There is more that could be said here, but at the very least, whilst you may disagree with the interpretation of the scriptures that lead paedo-baptists to embrace that view, you should at least represent the view fairly. Paedo-baptist has a strong scriptural foundation. It is not as you suggest a blind tradition.

3)      “What I am saying is that we should always come afresh to the scriptures and interpret the scriptures in a meaningful way to that generation while maintaining the integrity of God’s Word. (Liberalism and popularism fails to do the latter)”

I would be concerned that this could be confusing application with interpretation. Application always needs to be fresh. Interpretation on the other hand, really shouldn’t be “new”. If our interpretation is radically new, it is likely to be false. “Semper reformanda” is about ongoing preservation of apostolic doctrine, not contemporary innovation. Semper reformanda has been hijacked in recent years to bolster various theological innovations.

4)      “Substitutionary atonement was nothing new. But penal substitution was.”

Now I’m surprised that you were happy to jump to the New Testament for your authoritative source for credo-baptism, but you don’t when it comes to penal substitution. Propitiation, like justification by faith alone, may have been obscured throughout the history of the church, but it is clearly a biblical (OT and NT) doctrine.

5)      “I entirely agree when you say “The cross has said it all. Jesus is the final and last revelation of God”. But fully understanding what happened on the cross and fully understanding all that Jesus taught and what it means is something we will never fully grasp on this side of eternity. Or as Paul puts it “for we know in part, and we prophecy in part, but when the perfect comes the partial will pass away””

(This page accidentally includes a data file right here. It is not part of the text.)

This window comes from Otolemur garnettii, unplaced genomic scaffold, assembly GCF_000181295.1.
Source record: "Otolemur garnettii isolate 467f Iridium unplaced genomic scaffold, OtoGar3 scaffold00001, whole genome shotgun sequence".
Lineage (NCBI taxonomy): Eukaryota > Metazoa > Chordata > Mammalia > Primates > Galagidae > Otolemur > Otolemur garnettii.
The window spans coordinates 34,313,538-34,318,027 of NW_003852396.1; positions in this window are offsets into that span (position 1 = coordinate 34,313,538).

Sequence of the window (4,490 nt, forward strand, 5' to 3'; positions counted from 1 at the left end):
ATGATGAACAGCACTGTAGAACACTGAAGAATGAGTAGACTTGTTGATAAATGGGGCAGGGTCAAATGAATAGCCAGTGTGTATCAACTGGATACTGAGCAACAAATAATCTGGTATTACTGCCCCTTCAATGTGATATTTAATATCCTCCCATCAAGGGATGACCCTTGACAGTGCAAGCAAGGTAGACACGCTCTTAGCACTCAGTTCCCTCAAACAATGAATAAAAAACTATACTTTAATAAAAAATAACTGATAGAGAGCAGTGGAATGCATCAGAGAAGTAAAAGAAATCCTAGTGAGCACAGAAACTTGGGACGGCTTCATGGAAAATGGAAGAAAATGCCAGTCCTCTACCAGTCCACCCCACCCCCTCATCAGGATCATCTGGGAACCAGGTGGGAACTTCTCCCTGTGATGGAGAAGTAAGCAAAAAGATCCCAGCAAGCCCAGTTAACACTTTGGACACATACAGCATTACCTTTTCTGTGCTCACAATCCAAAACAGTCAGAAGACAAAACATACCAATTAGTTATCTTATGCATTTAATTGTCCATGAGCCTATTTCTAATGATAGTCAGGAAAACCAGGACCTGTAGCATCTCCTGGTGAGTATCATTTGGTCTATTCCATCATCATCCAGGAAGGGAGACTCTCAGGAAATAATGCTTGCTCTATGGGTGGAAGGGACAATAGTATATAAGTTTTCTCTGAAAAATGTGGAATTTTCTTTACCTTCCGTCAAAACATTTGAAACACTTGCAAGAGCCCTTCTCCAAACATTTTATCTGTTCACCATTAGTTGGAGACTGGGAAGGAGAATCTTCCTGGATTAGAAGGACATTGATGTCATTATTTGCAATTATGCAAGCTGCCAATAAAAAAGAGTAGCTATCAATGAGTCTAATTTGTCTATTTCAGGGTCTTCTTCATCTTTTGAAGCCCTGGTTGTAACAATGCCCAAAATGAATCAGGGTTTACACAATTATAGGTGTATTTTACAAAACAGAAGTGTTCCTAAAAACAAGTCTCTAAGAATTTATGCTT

Again, I think this is to confuse the incomprehensibility of God with the accessibility of the scriptures. We read in scripture that, “The secret things belong to the LORD our God, but the things revealed belong to us and to our children forever, that we may follow all the words of this law.” Deut 29:29 This is important. We know very little about God. But God has made himself known through the scriptures and his son. To confuse the incomprehensibility of God with the sufficiency of special revelation is to be on a trajectory towards a train wreck. The scripture is not a cryptic puzzle. We need the Holy Spirit’s help to understand it, but it’s not a cryptic puzzle designed to evade us. It is our sinfulness that makes the process more complicated than it needs to be. The Westminster Confession is clear about this, “All things in Scripture are not alike plain in themselves, nor alike clear unto all: yet those things which are necessary to be known, believed, and observed for salvation are so clearly propounded, and opened in some place of Scripture or other, that not only the learned, but the unlearned, in a due use of the ordinary means, may attain unto a sufficient understanding of them.” The problem I have with contemporary evangelicalism is the fact that it seeks to make that which is plain obscure.

You keep saying that the reformed tradition exalts tradition above scripture. I would argue that the opposite is true. For Presbyterians, our confessional standard is not Calvin, it is the Westminster Confession, which states:

“The supreme judge by which all controversies of religion are to be determined, and all decrees of councils, opinions of ancient writers, doctrines of men, and private spirits, are to be examined, and in whose sentence we are to rest, can be no other but the Holy Spirit speaking in the Scripture.”

This is the underpinning doctrine of Calvinism and the Reformed faith. You are arguing that reformed believers exalt tradition above scripture, I would argue that you end up in a situation where individual opinion (“private spirits”) is exalted above the authority of scripture. In your frame-work, all you can ever have is hyper-individualism. Church ‘communities’ where everyone holds their own personal interpretation. Again, this is why evangelicalism is such a mess. It’s undermined its own foundations.

 

 

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6 thoughts on “Do Calvinists place tradition above scripture?

  1. I’m still not convinced that Calvinism is the end-all and be-all of Christianity; long before Calvin or his predecessors came to be, Christians managed to be born, live, and die like anyone else making what they would of the Bible that made sense to them. Each of them walked with Jesus developing a deep relationship without worrying about tulips and having a head knowledge of the whole process of salvation. Jesus was in their heart and how the magic trick was done didn’t matter because they embraced the mystery rather than spoil it all; faith and believing really hinged on not knowing. Without Calvinism; people can be Christians.